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Articles About Rim Failure
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Effective gear designs balance strength, durability, reliability, size, weight, and cost. Even effective designs, however, can have the possibility of gear cracks due to fatigue. In addition, truly robust designs consider not only crack initiation, but also crack propagation trajectories. As an example, crack trajectories that propagate through the gear tooth are the preferred mode of failure compared to propagation through the gear rim. Rim failure will lead to catastrophic events and should be avoided. Analysis tools that predict crack propagation paths can be a valuable aid to the designer to prevent such catastrophic failures.
Gears are manufactured with thin rims for several reasons. Steel gears are manufactured with thin rims and webs where low weight is important. Nonmetallic gears, manufactured by injection molding, are designed with thin rims as part of the general design rule to maintain uniform thickness to ensure even post-mold cooling. When a thin-rimmed gear fails, the fracture is thought the root of the gear, as shown in Fig. 1a, rather than the usual fillet failure shown in Fig. 1b.
A common design goal for gears in helicopter or turboprop power transmission is reduced weight. To help meet this goal, some gear designs use thin rims. Rims that are too thin, however, may lead to bending fatigue problems and cracks. The most common methods of gear design and analysis are based on standards published by the American Gear Manufacturers Association. Included in the standards are rating formulas for gear tooth bending to prevent crack initiation (Ref. 1). These standards can include the effect of rim thickness on tooth bending fatigue (Ref 2.). The standards, however, do not indicate the crack propagation path or the remaining life once a crack has started. Fracture mechanics has developed into a useful discipline for predicting strength and life of cracked structures.
Photography is an essential part of gear failure analysis. It not only provides a fast, convenient way to accurately document the appearance of gear failure, but also is an effective diagnostic tool because the magnification obtained through photographic enlargement and slide projection often discloses evidence that may have been missed if the gears were not photographed.
Surface-hardened, sintered powder metal gears are increasingly used in power transmissions to reduce the cost of gear production. One important problem is how to design with surface durability, given the porous nature of sintered gears. Many articles have been written about mechanical characteristics, such as tensile and bending strength, of sintered materials, and it is well-known that the pores existing on and below their surfaces affect their characteristics (Refs. 1-3). Power transmission gears are frequently employed under conditions of high speed and high load, and tooth surfaces are in contact with each other under a sliding-rolling contact condition. Therefore it is necessary to consider not only their mechanical, but also their tribological characteristics when designing sintered gears for surface durability.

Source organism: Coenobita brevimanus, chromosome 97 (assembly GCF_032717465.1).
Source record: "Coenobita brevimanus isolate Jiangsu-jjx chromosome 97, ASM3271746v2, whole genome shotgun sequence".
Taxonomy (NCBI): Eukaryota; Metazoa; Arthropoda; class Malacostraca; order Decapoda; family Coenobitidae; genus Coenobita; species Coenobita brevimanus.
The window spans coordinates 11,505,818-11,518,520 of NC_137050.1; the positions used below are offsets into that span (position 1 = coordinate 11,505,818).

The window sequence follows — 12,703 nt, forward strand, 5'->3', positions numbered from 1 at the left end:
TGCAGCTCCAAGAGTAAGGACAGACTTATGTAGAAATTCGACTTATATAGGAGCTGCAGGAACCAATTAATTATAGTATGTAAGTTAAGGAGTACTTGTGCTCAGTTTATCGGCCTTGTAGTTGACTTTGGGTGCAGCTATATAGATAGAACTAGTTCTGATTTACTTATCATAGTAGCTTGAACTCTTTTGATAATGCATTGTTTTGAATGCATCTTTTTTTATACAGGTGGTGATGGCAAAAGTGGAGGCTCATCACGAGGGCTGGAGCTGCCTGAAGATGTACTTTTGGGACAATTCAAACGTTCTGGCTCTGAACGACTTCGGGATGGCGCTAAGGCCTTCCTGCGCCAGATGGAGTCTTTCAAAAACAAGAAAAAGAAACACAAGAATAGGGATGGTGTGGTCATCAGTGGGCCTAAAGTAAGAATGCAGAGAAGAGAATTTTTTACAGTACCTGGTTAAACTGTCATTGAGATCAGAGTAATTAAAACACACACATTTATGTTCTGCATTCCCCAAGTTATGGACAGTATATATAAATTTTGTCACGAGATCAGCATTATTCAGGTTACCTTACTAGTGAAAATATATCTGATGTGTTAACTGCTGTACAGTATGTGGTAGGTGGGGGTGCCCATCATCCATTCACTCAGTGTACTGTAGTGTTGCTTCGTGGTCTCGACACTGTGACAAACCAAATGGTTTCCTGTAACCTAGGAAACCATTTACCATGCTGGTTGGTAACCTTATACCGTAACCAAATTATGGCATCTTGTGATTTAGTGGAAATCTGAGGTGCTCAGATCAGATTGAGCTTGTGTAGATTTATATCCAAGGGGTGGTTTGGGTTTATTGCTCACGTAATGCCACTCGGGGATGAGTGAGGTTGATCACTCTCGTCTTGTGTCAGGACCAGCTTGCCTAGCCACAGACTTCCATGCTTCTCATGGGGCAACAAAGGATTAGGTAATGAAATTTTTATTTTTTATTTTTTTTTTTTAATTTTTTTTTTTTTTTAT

The diagnosis and prevention of gear tooth and bearing wear requires the discovery and understanding of the particular mechanism of wear, which in turn indicates the best method of prevention. Because a gearbox is a tribologically dependent mechanism, some understanding of gear and bearing tribology is essential for this process. Tribology is the general term for the study and practice of lubrication, friction and wear. If tribology is neglected or considered insignificant, poor reliability and short life will result.
In the 1960's and early 1970's, considerable work was done to identify the various modes of damage that ended the lives of rolling element bearings. A simple summary of all the damage modes that could lead to failure is given in Table 1. In bearing applications that have insufficient or improper lubricant, or have contaminants (water, solid particles) or poor sealing, failure, such as excessive wear or vibration or corrosion, may occur, rather than contact fatigue. Usually other components in the overall system besides bearings also suffer. Over the years, builders of transmissions, axles, and gear boxes that comprise such systems have understood the need to improve the operating environment within such units, so that some system life improvements have taken place.
What follows is Part 2 of a three-part article covering the principles of gear lubrication. Part 2 gives an equation for calculating the lubricant film thickness, which determines whether the gears operate in the boundary, elastohydrodynamic, or full-film lubrication regime. An equation for Blok's flash temperature, which is used for predicting the risk of scuffing, is also given.
This is the final part of a three-part series on the basics of gear lubrication. It covers selection of lubricant types and viscosities, the application of lubricants, and a case history